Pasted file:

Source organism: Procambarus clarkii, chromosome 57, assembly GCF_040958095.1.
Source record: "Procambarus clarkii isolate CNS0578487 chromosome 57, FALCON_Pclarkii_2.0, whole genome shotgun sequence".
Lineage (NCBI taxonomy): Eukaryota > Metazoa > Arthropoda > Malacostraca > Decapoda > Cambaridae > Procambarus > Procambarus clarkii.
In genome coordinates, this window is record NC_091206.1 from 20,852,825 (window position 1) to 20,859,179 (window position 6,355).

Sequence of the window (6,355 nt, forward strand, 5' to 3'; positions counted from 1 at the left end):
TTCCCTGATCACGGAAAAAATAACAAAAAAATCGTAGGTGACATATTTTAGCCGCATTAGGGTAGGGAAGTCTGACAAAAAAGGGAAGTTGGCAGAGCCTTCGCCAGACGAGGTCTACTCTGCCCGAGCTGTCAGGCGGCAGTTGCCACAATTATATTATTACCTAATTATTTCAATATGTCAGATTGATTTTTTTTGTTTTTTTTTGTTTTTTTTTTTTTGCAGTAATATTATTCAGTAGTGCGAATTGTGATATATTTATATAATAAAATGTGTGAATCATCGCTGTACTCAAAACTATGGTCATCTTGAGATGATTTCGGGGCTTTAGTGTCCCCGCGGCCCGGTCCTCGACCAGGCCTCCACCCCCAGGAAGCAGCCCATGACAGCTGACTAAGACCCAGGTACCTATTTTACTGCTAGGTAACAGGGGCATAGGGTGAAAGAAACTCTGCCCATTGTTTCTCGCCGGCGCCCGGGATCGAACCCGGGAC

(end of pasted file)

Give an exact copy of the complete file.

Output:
Source organism: Procambarus clarkii, chromosome 57, assembly GCF_040958095.1.
Source record: "Procambarus clarkii isolate CNS0578487 chromosome 57, FALCON_Pclarkii_2.0, whole genome shotgun sequence".
Lineage (NCBI taxonomy): Eukaryota > Metazoa > Arthropoda > Malacostraca > Decapoda > Cambaridae > Procambarus > Procambarus clarkii.
In genome coordinates, this window is record NC_091206.1 from 20,852,825 (window position 1) to 20,859,179 (window position 6,355).

Sequence of the window (6,355 nt, forward strand, 5' to 3'; positions counted from 1 at the left end):
TTCCCTGATCACGGAAAAAATAACAAAAAAATCGTAGGTGACATATTTTAGCCGCATTAGGGTAGGGAAGTCTGACAAAAAAGGGAAGTTGGCAGAGCCTTCGCCAGACGAGGTCTACTCTGCCCGAGCTGTCAGGCGGCAGTTGCCACAATTATATTATTACCTAATTATTTCAATATGTCAGATTGATTTTTTTTGTTTTTTTTTGTTTTTTTTTTTTTGCAGTAATATTATTCAGTAGTGCGAATTGTGATATATTTATATAATAAAATGTGTGAATCATCGCTGTACTCAAAACTATGGTCATCTTGAGATGATTTCGGGGCTTTAGTGTCCCCGCGGCCCGGTCCTCGACCAGGCCTCCACCCCCAGGAAGCAGCCCATGACAGCTGACTAAGACCCAGGTACCTATTTTACTGCTAGGTAACAGGGGCATAGGGTGAAAGAAACTCTGCCCATTGTTTCTCGCCGGCGCCCGGGATCGAACCCGGGAC